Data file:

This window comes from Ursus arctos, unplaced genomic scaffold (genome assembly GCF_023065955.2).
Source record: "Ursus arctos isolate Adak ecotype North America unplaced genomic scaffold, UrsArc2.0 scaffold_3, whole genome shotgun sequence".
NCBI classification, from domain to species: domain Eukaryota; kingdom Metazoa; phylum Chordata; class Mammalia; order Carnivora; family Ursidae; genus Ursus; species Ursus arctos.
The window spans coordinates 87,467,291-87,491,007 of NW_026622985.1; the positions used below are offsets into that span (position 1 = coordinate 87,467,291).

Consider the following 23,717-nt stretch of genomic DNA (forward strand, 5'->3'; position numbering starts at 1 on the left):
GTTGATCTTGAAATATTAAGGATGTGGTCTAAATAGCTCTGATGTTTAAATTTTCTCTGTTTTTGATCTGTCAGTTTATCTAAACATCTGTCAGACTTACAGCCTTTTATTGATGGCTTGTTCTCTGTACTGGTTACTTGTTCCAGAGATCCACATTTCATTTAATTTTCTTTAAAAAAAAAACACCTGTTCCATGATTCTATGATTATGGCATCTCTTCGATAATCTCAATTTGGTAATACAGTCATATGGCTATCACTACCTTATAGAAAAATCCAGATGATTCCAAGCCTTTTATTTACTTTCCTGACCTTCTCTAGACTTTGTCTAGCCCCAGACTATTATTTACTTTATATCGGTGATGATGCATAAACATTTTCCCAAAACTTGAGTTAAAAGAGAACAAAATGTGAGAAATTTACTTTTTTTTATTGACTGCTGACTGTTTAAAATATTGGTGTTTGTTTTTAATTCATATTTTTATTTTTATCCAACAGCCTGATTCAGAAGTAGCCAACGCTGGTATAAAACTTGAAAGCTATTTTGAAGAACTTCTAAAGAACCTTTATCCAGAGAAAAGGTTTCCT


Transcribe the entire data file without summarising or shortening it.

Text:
This window comes from Ursus arctos, unplaced genomic scaffold (genome assembly GCF_023065955.2).
Source record: "Ursus arctos isolate Adak ecotype North America unplaced genomic scaffold, UrsArc2.0 scaffold_3, whole genome shotgun sequence".
NCBI classification, from domain to species: domain Eukaryota; kingdom Metazoa; phylum Chordata; class Mammalia; order Carnivora; family Ursidae; genus Ursus; species Ursus arctos.
The window spans coordinates 87,467,291-87,491,007 of NW_026622985.1; the positions used below are offsets into that span (position 1 = coordinate 87,467,291).

Consider the following 23,717-nt stretch of genomic DNA (forward strand, 5'->3'; position numbering starts at 1 on the left):
GTTGATCTTGAAATATTAAGGATGTGGTCTAAATAGCTCTGATGTTTAAATTTTCTCTGTTTTTGATCTGTCAGTTTATCTAAACATCTGTCAGACTTACAGCCTTTTATTGATGGCTTGTTCTCTGTACTGGTTACTTGTTCCAGAGATCCACATTTCATTTAATTTTCTTTAAAAAAAAAACACCTGTTCCATGATTCTATGATTATGGCATCTCTTCGATAATCTCAATTTGGTAATACAGTCATATGGCTATCACTACCTTATAGAAAAATCCAGATGATTCCAAGCCTTTTATTTACTTTCCTGACCTTCTCTAGACTTTGTCTAGCCCCAGACTATTATTTACTTTATATCGGTGATGATGCATAAACATTTTCCCAAAACTTGAGTTAAAAGAGAACAAAATGTGAGAAATTTACTTTTTTTTATTGACTGCTGACTGTTTAAAATATTGGTGTTTGTTTTTAATTCATATTTTTATTTTTATCCAACAGCCTGATTCAGAAGTAGCCAACGCTGGTATAAAACTTGAAAGCTATTTTGAAGAACTTCTAAAGAACCTTTATCCAGAGAAAAGGTTTCCT